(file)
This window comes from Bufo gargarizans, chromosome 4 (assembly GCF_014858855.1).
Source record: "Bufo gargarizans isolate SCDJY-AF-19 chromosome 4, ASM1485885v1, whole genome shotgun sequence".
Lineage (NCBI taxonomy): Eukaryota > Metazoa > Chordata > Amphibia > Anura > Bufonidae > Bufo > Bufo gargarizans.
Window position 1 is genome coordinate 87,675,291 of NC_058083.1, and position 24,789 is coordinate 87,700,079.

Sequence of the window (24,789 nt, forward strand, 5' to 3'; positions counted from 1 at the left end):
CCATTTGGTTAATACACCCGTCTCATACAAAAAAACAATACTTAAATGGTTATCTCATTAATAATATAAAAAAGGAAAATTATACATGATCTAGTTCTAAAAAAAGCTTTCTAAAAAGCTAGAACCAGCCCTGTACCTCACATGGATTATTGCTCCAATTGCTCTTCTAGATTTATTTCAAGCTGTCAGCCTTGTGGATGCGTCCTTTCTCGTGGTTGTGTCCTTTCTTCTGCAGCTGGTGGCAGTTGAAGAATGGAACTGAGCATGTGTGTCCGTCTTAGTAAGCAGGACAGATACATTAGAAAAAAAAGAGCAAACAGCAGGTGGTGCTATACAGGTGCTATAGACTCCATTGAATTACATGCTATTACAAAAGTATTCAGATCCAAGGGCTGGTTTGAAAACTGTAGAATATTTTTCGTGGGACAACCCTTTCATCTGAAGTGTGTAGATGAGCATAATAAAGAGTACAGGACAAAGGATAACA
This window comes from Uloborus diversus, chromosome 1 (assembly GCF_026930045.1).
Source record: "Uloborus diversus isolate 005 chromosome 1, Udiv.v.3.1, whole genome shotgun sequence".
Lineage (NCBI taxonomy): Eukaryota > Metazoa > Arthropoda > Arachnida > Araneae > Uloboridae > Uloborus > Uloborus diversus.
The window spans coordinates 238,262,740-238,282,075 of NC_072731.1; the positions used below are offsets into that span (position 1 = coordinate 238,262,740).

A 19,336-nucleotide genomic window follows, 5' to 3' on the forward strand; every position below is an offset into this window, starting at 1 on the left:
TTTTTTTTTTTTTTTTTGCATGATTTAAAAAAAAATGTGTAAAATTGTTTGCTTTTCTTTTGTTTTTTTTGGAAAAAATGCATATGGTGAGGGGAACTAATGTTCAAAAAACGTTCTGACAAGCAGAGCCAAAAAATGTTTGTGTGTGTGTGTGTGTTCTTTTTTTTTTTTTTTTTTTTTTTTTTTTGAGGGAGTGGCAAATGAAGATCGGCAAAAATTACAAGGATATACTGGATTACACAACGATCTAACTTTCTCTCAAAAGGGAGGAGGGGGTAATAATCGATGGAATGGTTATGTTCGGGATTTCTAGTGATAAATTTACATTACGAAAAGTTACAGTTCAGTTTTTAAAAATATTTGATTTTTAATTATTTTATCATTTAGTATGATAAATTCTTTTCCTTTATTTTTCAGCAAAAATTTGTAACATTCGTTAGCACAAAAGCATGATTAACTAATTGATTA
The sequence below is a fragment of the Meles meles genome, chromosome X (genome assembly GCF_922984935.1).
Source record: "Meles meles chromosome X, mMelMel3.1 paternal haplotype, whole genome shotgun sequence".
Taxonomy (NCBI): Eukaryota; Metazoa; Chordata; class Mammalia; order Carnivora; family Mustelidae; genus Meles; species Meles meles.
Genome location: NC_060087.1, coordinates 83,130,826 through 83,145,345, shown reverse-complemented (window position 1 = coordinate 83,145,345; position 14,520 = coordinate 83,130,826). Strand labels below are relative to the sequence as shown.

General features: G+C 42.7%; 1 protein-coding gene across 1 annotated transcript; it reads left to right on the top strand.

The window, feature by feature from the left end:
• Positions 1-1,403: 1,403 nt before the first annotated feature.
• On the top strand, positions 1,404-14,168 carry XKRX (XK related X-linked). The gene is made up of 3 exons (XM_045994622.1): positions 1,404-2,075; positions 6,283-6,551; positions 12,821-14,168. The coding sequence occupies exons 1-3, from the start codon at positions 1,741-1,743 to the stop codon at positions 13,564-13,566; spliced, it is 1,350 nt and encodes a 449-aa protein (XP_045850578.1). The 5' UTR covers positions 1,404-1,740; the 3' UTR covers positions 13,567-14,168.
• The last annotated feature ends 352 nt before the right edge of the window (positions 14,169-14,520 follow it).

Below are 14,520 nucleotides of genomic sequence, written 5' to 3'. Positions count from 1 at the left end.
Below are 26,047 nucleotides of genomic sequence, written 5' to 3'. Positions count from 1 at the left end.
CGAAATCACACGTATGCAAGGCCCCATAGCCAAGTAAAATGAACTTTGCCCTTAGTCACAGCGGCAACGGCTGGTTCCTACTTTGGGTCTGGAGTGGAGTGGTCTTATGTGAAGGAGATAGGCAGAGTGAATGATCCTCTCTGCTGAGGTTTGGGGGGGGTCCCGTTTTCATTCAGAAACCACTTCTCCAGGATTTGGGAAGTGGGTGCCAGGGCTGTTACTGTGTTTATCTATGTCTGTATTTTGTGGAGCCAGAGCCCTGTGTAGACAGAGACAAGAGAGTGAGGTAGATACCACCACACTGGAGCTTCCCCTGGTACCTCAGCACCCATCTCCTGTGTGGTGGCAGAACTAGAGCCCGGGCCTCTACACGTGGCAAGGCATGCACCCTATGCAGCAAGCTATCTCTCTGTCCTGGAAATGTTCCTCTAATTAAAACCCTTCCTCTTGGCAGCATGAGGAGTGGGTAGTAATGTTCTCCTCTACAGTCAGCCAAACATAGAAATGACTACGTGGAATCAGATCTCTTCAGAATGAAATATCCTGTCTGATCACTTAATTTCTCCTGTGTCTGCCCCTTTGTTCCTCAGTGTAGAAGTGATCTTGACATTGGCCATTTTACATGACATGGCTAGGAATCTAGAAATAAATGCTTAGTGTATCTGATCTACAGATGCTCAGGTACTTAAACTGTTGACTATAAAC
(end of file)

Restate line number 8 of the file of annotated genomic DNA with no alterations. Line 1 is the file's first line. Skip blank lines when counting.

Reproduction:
Source record: "Uloborus diversus isolate 005 chromosome 1, Udiv.v.3.1, whole genome shotgun sequence".